William A. Darity Jr. and A. Kirsten Mullen’s From Here to Equality: Reparations for Black Americans in the Twenty-First Century makes a strong case for reparations paid to Black Americans for their continued mistreatment at the hands of the United States government. The authors describe the foundations of the American institution of slavery and its history of reducing human beings for economic exploitation. The argument made by the authors is that restitution is owed to those who survive the systematic reduction of human rights and the consequential damage of internalization for the benefit of other human beings. Throughout the course texts, Clay’s Ark, Zulus, Zone One and Darity and Mullen’s book, internalization affects individuals’ will to live and self worth.

In Clay’s Ark, by Octavia Butler, characters infected by the virus must fight against internalization at all cost. If they begin to internalize the idea that they are the infection, that the disease is more in control of them than they are, they either lose all their humanity, as Eli is terrified of, or they lose all will to live, like with Zeriam. We see this when Zeriam asks Eli  “How much of you is left?”(Butler 150). Zeriam, unconvinced by Eli’s response, chooses to end his life rather than become the virus. Butler even spells this out for us in the last lines before Zeriam’s death, writing: “ He wrote a letter to his unborn child… He talked about the impossibility of spending his life as the carrier of a deadly disease. He talked about his fear of losing himself, becoming someone or something else. Finally, he put the letters aside and cheated the microbe of the last few days it needed to tighten its hold on him. He took one of Meda’s sharp butcher knives and cut his throat.” (Butler 151). Zeriam, newly infected, has already internalized the idea that anyone infected by this disease is nothing more than a slave to it, acting on whatever impulses it gives to its hosts. Now that this would soon apply to him, he chooses to end his life rather than live out that narrative. We see Eli fighting this internalization throughout the novel, as he constantly talks about trying to preserve as much of the infected’s humanity as possible, despite the disease. We see Lupe mention it when talking to Rane: “Eli says we’re preserving humanity. I agree with him. We are. Our own humanity and everyone else’s because we let people alone”(Butler 91).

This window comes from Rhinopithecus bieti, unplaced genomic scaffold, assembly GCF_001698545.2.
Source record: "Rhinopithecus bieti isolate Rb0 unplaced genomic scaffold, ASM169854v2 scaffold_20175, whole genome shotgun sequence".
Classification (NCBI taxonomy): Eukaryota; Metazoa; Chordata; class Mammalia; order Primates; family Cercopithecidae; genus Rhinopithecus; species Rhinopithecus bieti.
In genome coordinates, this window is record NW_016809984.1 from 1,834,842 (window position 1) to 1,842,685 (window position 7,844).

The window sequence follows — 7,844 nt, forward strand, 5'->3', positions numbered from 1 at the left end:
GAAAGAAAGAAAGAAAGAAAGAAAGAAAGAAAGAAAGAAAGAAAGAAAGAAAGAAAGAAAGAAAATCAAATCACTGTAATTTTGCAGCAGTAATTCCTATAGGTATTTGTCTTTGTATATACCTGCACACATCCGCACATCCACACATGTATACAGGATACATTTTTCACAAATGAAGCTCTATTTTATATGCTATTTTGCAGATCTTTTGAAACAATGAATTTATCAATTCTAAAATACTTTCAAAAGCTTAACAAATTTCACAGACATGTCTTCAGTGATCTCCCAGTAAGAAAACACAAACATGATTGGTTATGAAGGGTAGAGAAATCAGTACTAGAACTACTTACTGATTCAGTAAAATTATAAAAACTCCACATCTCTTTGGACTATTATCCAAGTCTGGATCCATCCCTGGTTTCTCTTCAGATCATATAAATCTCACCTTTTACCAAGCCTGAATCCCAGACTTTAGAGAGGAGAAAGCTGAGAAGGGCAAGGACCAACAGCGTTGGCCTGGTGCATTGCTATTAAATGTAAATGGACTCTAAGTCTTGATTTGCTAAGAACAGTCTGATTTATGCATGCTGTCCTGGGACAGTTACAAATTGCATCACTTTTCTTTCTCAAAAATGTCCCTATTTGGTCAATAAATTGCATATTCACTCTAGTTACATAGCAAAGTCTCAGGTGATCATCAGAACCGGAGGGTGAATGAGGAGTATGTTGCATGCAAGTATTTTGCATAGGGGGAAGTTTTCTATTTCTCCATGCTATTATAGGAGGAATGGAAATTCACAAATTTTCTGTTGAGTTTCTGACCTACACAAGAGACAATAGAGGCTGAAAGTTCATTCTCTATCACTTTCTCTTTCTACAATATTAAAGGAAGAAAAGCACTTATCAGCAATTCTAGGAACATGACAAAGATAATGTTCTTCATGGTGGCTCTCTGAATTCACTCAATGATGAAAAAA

In the book Zulus, Percival Everett discusses how the protagonist, Alice Achitophel, is constantly seen as “the fat woman” (22). Everyone around her degraded her in a way that made her feel less than who she actually was. One particular woman, Body-woman Rima, called out Alice Achitophel on her body. She said to Achitophel, “you’re a stupid woman and probably a slut… and let you know how much of a thing you are” (Everett 106). Instead of calling her by her name she is referred to as “thing,” reducing her to one thing which allows others to view her as only that thing. This makes others view her as a worthless person, allowing them to act in ways that reduces Achitophel’s humanity by viewing her as only a fat person, lowering her self-esteem. After the rebirth of Alice Achitophel, Alice’s perspective of herself changed as her physical appearance was altered. In her mind, she was no longer defined as being fat and was eager to reinvent herself as a new person. However, the people in her life continue to view Alice as worthless, causing her to continue to see herself the same way. Her fatness may have been removed but Alice’s negative perception of her self-worth remains. Although Alice is given a sense of identity through the new name, Esther MacAree, she still struggles with her own identity and self-worth throughout the novel, despite her change in physical appearance, because she has so deeply internalized the way society perceives her.